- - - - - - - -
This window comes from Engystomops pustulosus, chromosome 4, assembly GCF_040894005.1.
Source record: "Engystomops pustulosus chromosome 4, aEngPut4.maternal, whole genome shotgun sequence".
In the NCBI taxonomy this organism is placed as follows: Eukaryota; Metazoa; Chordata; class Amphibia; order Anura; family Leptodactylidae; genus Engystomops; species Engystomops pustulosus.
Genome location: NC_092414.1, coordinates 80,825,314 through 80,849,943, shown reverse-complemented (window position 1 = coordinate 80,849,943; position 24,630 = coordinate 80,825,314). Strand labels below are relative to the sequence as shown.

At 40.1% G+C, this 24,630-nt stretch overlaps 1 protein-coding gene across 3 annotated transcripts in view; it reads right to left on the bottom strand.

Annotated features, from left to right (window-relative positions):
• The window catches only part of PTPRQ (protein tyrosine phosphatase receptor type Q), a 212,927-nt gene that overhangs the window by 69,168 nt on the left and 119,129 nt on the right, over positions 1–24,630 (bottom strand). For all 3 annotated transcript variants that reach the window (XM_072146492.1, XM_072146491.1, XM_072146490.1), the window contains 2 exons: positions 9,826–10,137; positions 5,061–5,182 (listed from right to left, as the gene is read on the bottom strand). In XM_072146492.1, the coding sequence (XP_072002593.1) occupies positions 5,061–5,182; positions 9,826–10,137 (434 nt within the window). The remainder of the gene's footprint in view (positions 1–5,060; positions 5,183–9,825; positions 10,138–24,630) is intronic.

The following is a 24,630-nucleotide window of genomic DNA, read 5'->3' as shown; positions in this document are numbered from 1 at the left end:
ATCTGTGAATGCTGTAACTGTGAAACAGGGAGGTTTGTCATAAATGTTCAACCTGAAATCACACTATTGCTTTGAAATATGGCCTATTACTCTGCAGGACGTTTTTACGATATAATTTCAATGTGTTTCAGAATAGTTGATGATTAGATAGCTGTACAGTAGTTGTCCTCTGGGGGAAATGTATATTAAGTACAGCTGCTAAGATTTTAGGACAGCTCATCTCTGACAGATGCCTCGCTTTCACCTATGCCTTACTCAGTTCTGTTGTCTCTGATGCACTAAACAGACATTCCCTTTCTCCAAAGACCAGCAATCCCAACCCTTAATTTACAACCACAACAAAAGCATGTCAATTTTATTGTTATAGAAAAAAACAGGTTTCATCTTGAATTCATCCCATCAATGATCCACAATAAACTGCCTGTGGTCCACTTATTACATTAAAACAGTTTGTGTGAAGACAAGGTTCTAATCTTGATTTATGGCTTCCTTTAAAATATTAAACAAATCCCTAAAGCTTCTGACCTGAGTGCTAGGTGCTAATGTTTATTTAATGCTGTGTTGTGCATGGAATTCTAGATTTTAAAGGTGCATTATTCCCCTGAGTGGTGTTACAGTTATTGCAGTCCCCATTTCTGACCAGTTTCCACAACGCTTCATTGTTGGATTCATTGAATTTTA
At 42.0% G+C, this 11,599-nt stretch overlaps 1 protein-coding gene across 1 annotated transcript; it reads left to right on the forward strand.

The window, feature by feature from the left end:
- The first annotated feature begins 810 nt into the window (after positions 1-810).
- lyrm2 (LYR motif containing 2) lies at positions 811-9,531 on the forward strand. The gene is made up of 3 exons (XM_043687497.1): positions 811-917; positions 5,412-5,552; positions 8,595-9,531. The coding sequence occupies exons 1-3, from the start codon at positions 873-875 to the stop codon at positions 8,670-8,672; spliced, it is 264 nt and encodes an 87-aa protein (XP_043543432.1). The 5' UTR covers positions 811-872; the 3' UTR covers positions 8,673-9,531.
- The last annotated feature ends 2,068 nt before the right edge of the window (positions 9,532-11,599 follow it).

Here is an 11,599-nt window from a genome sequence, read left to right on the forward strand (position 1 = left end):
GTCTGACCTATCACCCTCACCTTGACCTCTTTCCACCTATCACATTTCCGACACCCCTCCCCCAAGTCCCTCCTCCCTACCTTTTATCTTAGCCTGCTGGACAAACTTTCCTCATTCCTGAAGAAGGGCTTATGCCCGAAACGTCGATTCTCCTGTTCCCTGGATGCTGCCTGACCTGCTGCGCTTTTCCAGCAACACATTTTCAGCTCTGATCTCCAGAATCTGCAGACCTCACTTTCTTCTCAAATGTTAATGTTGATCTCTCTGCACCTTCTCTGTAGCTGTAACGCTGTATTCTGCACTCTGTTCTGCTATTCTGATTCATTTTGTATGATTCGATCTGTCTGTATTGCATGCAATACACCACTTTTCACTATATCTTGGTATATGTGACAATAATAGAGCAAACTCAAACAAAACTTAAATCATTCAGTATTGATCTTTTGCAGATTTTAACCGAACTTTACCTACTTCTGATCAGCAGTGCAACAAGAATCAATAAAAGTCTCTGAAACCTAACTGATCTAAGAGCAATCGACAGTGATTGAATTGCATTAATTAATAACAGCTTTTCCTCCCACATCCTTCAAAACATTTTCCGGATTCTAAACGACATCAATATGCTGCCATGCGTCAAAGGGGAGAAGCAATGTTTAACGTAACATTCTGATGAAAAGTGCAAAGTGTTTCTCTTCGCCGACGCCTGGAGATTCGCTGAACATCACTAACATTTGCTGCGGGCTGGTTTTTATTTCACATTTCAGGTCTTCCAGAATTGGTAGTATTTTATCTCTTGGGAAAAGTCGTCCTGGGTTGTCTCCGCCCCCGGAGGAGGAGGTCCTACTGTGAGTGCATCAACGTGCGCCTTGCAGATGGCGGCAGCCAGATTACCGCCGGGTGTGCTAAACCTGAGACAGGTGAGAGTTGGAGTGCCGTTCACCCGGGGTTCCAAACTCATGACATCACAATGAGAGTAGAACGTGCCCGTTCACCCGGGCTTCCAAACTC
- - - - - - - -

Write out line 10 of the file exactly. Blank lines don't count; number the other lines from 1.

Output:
At 42.0% G+C, this 11,599-nt stretch overlaps 1 protein-coding gene across 1 annotated transcript; it reads left to right on the forward strand.